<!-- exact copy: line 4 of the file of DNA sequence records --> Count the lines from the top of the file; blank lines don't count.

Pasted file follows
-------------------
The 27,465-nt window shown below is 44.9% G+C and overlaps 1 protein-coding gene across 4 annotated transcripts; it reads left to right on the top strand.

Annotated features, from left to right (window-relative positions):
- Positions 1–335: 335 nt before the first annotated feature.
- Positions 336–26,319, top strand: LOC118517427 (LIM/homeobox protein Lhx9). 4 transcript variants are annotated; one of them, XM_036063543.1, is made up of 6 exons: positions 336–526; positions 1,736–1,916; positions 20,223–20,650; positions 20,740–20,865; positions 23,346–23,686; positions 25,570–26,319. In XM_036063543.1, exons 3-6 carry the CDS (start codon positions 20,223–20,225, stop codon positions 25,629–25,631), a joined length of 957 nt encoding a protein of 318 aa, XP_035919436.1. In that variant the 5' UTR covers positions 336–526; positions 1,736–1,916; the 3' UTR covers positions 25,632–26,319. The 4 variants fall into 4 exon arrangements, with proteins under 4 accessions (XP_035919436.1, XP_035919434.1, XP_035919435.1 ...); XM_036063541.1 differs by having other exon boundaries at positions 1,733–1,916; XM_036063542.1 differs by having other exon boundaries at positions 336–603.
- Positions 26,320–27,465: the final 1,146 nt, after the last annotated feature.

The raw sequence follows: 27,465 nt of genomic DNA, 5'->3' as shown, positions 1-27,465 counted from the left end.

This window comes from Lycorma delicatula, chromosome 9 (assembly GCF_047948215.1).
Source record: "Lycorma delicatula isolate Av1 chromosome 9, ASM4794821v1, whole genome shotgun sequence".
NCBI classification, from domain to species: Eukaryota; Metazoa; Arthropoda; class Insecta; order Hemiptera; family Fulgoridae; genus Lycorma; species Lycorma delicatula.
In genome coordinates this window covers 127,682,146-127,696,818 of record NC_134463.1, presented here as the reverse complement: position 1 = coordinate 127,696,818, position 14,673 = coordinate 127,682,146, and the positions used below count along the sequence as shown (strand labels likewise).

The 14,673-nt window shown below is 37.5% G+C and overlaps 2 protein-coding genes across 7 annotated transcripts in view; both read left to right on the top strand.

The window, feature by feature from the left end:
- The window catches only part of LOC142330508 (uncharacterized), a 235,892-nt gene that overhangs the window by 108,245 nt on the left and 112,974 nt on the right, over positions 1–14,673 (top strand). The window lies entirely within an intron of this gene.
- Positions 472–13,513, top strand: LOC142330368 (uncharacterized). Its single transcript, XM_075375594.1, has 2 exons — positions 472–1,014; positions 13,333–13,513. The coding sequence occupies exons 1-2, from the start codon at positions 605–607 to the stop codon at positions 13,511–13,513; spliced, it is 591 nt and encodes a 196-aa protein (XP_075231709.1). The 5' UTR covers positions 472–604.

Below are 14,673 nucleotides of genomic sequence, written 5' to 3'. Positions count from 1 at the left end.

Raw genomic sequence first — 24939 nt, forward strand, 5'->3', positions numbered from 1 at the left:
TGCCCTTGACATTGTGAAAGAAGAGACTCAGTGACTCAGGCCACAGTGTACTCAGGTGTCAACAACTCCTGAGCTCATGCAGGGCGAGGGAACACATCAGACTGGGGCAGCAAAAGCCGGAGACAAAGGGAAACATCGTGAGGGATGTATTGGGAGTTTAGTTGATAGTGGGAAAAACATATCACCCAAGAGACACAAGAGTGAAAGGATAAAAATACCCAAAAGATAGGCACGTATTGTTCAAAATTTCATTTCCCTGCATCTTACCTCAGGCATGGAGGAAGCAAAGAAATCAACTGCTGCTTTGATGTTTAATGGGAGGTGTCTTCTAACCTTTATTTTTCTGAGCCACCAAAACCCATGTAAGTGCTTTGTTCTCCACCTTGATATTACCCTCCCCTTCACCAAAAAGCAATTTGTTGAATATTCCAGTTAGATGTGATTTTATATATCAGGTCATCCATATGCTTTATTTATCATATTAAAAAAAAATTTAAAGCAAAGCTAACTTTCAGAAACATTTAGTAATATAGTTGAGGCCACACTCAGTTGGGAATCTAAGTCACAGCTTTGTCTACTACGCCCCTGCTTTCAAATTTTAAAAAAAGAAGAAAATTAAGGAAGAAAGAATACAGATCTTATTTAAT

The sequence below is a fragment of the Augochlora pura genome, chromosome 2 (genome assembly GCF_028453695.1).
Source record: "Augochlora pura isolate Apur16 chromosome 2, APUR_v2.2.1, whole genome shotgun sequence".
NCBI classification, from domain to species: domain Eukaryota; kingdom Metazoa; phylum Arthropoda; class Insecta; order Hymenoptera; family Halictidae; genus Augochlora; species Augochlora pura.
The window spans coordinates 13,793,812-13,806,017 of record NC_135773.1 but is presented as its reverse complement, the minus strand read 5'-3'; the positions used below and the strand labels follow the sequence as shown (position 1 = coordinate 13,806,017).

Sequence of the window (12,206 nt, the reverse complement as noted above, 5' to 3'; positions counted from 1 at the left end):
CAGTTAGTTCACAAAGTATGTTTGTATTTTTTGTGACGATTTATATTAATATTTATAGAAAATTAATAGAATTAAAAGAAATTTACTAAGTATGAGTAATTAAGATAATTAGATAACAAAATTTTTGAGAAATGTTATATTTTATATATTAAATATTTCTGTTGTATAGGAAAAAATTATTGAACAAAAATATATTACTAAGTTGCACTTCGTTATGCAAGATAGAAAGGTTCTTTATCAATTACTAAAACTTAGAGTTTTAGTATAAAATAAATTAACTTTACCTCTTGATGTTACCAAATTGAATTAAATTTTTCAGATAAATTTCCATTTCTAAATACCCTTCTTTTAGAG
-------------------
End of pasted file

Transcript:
- Positions 336–26,319, top strand: LOC118517427 (LIM/homeobox protein Lhx9). 4 transcript variants are annotated; one of them, XM_036063543.1, is made up of 6 exons: positions 336–526; positions 1,736–1,916; positions 20,223–20,650; positions 20,740–20,865; positions 23,346–23,686; positions 25,570–26,319. In XM_036063543.1, exons 3-6 carry the CDS (start codon positions 20,223–20,225, stop codon positions 25,629–25,631), a joined length of 957 nt encoding a protein of 318 aa, XP_035919436.1. In that variant the 5' UTR covers positions 336–526; positions 1,736–1,916; the 3' UTR covers positions 25,632–26,319. The 4 variants fall into 4 exon arrangements, with proteins under 4 accessions (XP_035919436.1, XP_035919434.1, XP_035919435.1 ...); XM_036063541.1 differs by having other exon boundaries at positions 1,733–1,916; XM_036063542.1 differs by having other exon boundaries at positions 336–603.